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Dubhthach
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« Reply #38 on: August 16, 2012, 05:05:42 AM »

Well obviously "school Irish" is probably a bad term to describe it, I think the linguists would say "L2" (Second language speaker). In such terminology an L1 speaker is a native/home speaker.

Most Irish people are of course now L1 English speakers and learn Irish as L2. (Such as say how French people learn english as L2). As a result often their L1 language (english in this case) has a influence on how they speak Irish (L2). For example direct translation of idioms form English when there already exists idioms in Irish that cover that. Likewise problems with phonological features in Irish that don't exist in English (Irish slender R, broad CH, DH, GH etc.) or bringing in sounds from english.

The problem is of course as you mention down to teaching system. The heavy emphasis on writing produces students who as a result have rather poor levels of spoken language (or even lack confidence speaking). It's interesting how they've now changed the Leaving Cert marking system so that 40% of mark is now for the Oral.

As for oldest form, well I would imagine that's like arguing which is older, cockney or Brummie (Bermingham) when it comes to English. In reality dialects diverge based on geography obviously they all share a common root. Irish in the 11th century would have sounded somewhat different form modern Irish. For example:

th -> same as english th in this
dh -> same as english th in that

Both of those sounds were actually lost in Irish by the 13th century, however the writing system been fixed they remained as "fossils" so now adays:
th -> pronunced as h
dh -> pronunced as gh (like Dutch G when hard, like y in yellow when slender)

Regarding schools your standard child will only get about 1,200 hours of Irish language contact over their education, to be fluent ideally you need about 5,000 hours. If they child goes to both a Gaelscoil (primary) and Gaelchólaiste (secondary) they end up with about 10,000 hours language contact! I was reading in paper today about kids on language courses in the Gaeltacht -- someone calculated that the amount of language contact they receive over 3 weeks is equivalent to an entire year in school. That and it's very much a system based on speaking/participation in class etc.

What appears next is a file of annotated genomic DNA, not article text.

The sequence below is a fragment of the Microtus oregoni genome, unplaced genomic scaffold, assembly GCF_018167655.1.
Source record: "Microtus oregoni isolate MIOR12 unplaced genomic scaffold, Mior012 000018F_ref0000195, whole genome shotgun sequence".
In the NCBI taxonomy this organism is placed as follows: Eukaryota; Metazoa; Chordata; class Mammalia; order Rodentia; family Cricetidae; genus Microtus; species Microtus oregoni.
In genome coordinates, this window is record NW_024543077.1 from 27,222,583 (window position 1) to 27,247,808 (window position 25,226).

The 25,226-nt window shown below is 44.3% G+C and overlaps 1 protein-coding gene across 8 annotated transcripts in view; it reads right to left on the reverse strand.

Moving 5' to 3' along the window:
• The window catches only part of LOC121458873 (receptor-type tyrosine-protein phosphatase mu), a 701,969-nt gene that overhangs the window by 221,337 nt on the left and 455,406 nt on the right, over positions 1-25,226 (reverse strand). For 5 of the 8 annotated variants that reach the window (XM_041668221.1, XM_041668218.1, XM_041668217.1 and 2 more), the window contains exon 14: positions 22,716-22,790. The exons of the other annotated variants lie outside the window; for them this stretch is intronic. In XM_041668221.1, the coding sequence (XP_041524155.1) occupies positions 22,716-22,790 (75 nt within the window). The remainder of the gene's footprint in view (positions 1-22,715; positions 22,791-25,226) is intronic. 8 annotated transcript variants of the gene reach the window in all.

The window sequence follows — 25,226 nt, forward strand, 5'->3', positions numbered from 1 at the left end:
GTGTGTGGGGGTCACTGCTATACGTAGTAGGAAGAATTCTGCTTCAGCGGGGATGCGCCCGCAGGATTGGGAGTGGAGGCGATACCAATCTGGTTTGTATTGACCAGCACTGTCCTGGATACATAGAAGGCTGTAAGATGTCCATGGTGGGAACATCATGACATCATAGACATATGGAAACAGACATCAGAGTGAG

As for Donegal Irish, I remember in school we used to dread if a Donegal speaker would come on tape in Aural exam. However funnily enough after listening enough on TG4/RnaG I've no problem now. I think this further points to issue in school system which is based on rote learning. Ideally alot more emphasis should be put on using stuff like actual media recordings on native speakers (from TG4, RnaG). If I had my choice about it the Leaving Cert marking would on lines of:
  • 50% Oral
  • 20% Aural
  • 30% written
« Last Edit: August 16, 2012, 05:07:48 AM by Dubhthach » Logged
A.D.
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« Reply #39 on: August 16, 2012, 10:35:49 AM »

My personal opinion is that children benifit most from learnig through sining nursery rhyme's and play (acting out the scenarios). Actually it seems to work better for adults too especially when they get stuck e.g. when someone can't get around something like put-up the light (in Irish) means turn on the light, searching for the correct phrase underminds the self-confidece and leads to frustration.